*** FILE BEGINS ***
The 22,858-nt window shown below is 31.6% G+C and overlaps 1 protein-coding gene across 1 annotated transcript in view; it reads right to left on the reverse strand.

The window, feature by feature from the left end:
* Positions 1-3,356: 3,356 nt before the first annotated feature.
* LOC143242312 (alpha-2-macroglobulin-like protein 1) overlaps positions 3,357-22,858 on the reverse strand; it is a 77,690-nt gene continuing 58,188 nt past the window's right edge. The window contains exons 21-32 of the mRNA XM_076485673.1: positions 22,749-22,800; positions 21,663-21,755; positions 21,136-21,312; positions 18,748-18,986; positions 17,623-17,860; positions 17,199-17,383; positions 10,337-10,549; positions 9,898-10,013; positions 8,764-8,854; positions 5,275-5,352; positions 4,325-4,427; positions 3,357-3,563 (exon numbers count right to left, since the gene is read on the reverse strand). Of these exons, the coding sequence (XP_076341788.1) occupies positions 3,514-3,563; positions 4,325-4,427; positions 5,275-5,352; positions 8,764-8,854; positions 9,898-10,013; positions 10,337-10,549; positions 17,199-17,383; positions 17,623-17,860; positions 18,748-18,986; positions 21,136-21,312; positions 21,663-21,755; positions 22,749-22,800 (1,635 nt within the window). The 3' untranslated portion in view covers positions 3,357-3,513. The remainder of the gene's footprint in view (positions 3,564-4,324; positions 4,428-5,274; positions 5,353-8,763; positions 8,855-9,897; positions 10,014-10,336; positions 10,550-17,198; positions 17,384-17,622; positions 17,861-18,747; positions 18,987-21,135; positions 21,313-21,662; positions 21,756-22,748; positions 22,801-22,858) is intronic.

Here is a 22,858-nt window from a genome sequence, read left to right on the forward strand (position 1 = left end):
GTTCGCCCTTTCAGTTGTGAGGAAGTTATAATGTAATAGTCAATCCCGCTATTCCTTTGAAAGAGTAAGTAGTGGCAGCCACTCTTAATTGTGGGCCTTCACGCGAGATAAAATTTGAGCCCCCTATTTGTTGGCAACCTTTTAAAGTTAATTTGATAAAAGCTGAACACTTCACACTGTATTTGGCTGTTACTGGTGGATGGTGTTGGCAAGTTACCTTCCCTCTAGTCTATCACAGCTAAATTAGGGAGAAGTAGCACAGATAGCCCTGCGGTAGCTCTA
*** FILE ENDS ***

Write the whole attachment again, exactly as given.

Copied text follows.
The 22,858-nt window shown below is 31.6% G+C and overlaps 1 protein-coding gene across 1 annotated transcript in view; it reads right to left on the reverse strand.

The window, feature by feature from the left end:
* Positions 1-3,356: 3,356 nt before the first annotated feature.
* LOC143242312 (alpha-2-macroglobulin-like protein 1) overlaps positions 3,357-22,858 on the reverse strand; it is a 77,690-nt gene continuing 58,188 nt past the window's right edge. The window contains exons 21-32 of the mRNA XM_076485673.1: positions 22,749-22,800; positions 21,663-21,755; positions 21,136-21,312; positions 18,748-18,986; positions 17,623-17,860; positions 17,199-17,383; positions 10,337-10,549; positions 9,898-10,013; positions 8,764-8,854; positions 5,275-5,352; positions 4,325-4,427; positions 3,357-3,563 (exon numbers count right to left, since the gene is read on the reverse strand). Of these exons, the coding sequence (XP_076341788.1) occupies positions 3,514-3,563; positions 4,325-4,427; positions 5,275-5,352; positions 8,764-8,854; positions 9,898-10,013; positions 10,337-10,549; positions 17,199-17,383; positions 17,623-17,860; positions 18,748-18,986; positions 21,136-21,312; positions 21,663-21,755; positions 22,749-22,800 (1,635 nt within the window). The 3' untranslated portion in view covers positions 3,357-3,513. The remainder of the gene's footprint in view (positions 3,564-4,324; positions 4,428-5,274; positions 5,353-8,763; positions 8,855-9,897; positions 10,014-10,336; positions 10,550-17,198; positions 17,384-17,622; positions 17,861-18,747; positions 18,987-21,135; positions 21,313-21,662; positions 21,756-22,748; positions 22,801-22,858) is intronic.

Here is a 22,858-nt window from a genome sequence, read left to right on the forward strand (position 1 = left end):
GTTCGCCCTTTCAGTTGTGAGGAAGTTATAATGTAATAGTCAATCCCGCTATTCCTTTGAAAGAGTAAGTAGTGGCAGCCACTCTTAATTGTGGGCCTTCACGCGAGATAAAATTTGAGCCCCCTATTTGTTGGCAACCTTTTAAAGTTAATTTGATAAAAGCTGAACACTTCACACTGTATTTGGCTGTTACTGGTGGATGGTGTTGGCAAGTTACCTTCCCTCTAGTCTATCACAGCTAAATTAGGGAGAAGTAGCACAGATAGCCCTGCGGTAGCTCTA